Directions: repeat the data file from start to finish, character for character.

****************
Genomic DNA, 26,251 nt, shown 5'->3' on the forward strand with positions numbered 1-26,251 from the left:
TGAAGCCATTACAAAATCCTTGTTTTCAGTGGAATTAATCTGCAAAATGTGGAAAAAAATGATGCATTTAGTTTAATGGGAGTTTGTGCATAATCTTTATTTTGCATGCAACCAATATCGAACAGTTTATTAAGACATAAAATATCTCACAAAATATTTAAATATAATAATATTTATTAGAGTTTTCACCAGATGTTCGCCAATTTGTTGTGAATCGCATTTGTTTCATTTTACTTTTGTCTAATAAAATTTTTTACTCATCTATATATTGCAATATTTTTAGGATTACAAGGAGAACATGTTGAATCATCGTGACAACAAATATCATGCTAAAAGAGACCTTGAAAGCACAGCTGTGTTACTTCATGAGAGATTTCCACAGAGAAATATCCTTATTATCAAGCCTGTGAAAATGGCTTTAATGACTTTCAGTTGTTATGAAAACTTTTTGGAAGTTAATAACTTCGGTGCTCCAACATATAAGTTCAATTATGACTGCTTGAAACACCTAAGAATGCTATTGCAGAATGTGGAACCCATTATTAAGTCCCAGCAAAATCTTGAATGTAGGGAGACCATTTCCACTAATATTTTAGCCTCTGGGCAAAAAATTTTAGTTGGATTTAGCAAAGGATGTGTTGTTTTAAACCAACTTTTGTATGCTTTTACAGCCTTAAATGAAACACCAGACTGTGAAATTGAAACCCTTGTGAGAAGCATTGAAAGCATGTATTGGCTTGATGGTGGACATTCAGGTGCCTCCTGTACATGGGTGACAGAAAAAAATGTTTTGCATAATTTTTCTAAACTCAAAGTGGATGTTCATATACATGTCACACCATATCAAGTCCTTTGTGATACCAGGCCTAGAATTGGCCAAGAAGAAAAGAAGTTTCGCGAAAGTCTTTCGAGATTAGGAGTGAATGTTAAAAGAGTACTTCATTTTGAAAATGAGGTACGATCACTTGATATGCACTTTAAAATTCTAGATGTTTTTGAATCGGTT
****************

Genomic DNA, 26,251 nt, shown 5'->3' on the forward strand with positions numbered 1-26,251 from the left:
TGAAGCCATTACAAAATCCTTGTTTTCAGTGGAATTAATCTGCAAAATGTGGAAAAAAATGATGCATTTAGTTTAATGGGAGTTTGTGCATAATCTTTATTTTGCATGCAACCAATATCGAACAGTTTATTAAGACATAAAATATCTCACAAAATATTTAAATATAATAATATTTATTAGAGTTTTCACCAGATGTTCGCCAATTTGTTGTGAATCGCATTTGTTTCATTTTACTTTTGTCTAATAAAATTTTTTACTCATCTATATATTGCAATATTTTTAGGATTACAAGGAGAACATGTTGAATCATCGTGACAACAAATATCATGCTAAAAGAGACCTTGAAAGCACAGCTGTGTTACTTCATGAGAGATTTCCACAGAGAAATATCCTTATTATCAAGCCTGTGAAAATGGCTTTAATGACTTTCAGTTGTTATGAAAACTTTTTGGAAGTTAATAACTTCGGTGCTCCAACATATAAGTTCAATTATGACTGCTTGAAACACCTAAGAATGCTATTGCAGAATGTGGAACCCATTATTAAGTCCCAGCAAAATCTTGAATGTAGGGAGACCATTTCCACTAATATTTTAGCCTCTGGGCAAAAAATTTTAGTTGGATTTAGCAAAGGATGTGTTGTTTTAAACCAACTTTTGTATGCTTTTACAGCCTTAAATGAAACACCAGACTGTGAAATTGAAACCCTTGTGAGAAGCATTGAAAGCATGTATTGGCTTGATGGTGGACATTCAGGTGCCTCCTGTACATGGGTGACAGAAAAAAATGTTTTGCATAATTTTTCTAAACTCAAAGTGGATGTTCATATACATGTCACACCATATCAAGTCCTTTGTGATACCAGGCCTAGAATTGGCCAAGAAGAAAAGAAGTTTCGCGAAAGTCTTTCGAGATTAGGAGTGAATGTTAAAAGAGTACTTCATTTTGAAAATGAGGTACGATCACTTGATATGCACTTTAAAATTCTAGATGTTTTTGAATCGGTT